While learning Rails I was introduced to Bcrypt, which was a great intro to Authentication and Authorization. It reminded me of Sinatra. Why did it remind me of Sinatra you ask? Sinatra gives the user a couple of tools for you to use, but most of the time you will have to implement a lot of core code yourself. It's great primer to rails. Rails give you a lot of tools that just work. All you need to know is what it's suppose to do, it's input, it's output and your good to go. It abstracts a lot of what's under the hood for the user to help simplify their lives. Which is great!
Devise is similar to rails, where Devise hides a lot of what happens from the user. Devise has been around for 10 years now (2009 - 20019). It's still being actively maintained and is still the most popular option for authentication.
As mentioned above Devise does all the hard work for you when it comes to authentication. You get a whole suite of modules. To list some from there readme:
- Database Authenticatable: hashes and stores a password in the database to validate the authenticity of a user while signing in.
- Registerable: handles signing up users through a registration process, also allowing them to edit and destroy their account.
- Validatable: provides validations of email and password.
There is so much more please feel free to look at what they offer in their Readme Devise Readme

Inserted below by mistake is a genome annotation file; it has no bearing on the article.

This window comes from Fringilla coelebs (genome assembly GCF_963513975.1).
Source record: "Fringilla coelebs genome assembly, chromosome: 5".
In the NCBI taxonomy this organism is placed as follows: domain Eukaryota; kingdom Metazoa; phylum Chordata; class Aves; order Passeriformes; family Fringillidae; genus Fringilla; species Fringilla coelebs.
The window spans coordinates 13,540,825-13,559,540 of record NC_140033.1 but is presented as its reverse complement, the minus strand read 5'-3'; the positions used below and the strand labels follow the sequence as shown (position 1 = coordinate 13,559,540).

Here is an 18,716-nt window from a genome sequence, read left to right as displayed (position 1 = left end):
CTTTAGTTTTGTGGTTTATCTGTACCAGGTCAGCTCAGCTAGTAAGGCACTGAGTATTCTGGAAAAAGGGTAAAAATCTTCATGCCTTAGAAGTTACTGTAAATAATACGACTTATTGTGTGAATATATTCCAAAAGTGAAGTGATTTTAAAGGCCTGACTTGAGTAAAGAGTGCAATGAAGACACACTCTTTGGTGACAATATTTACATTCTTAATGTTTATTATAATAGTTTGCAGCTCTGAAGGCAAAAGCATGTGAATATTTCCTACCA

To first implement devise we first need a app to play with. In this example I only have a User model.
First create a new app. I'll call my app devise-blog-post
rails new devise-blog-post
Let Rails do it's thing.
Change into the newly created app
Open up your app in your text editor
Now comes the fun part
Let generate a User model with a name attribute.
rails g resource User name:string
Migrate your database.
You may need to reset your server if you encounter this error:
undefined method `devise_for' #<ActionDispatch::Routing::Mapper:0x000000042e1dd8>
Lets create a view page so we have something to look at. With your app directory, you should see a views directory. Within the views directory, you should see users directory. Create a new file called index.html.erb. This file will be the first thing the user sees. We will make this file the root path. In my file:
Let add a line in the routes. In the config directory, you should see a routes file. Add:
We now need to bring Devise into our project.
- In Gemfile add this code
In the terminal type
rails generate devise:install #you may need to stop spring which I had to do # Type spring stop to stop spring # then rails generate devise:install after stopping spring
- This step is probably optional for this small example, but it's one line of code so why not. Add after the line class UsersController < ApplicationController
This line just says that a user has to be logged in to access a certain page. We could have added before_action :authenticate_user! to application_controller to require the user to be logged in to see all the pages, but this is a small example.
Lets also add a logout button to allow the user to logout.
# In index.html.erb in users dir <%= button_to "logout", destroy_user_session_path, method: :delete %>
Where did destroy_user_session_path come from?? If we look at our routes. http://localhost:3000/rails/info/routes We can see that devise gives us routes!
All this took me under 20mins which is really fast compared to a couple hours using Bcrypt. (Assuming you encounter bugs) This is only scraping the surface of what Devise can do! Go read the ReadMe for more.
Thank You for reading! If you have any suggestions or I did something incorrectly please leave a comment below and I'll try to address the issue.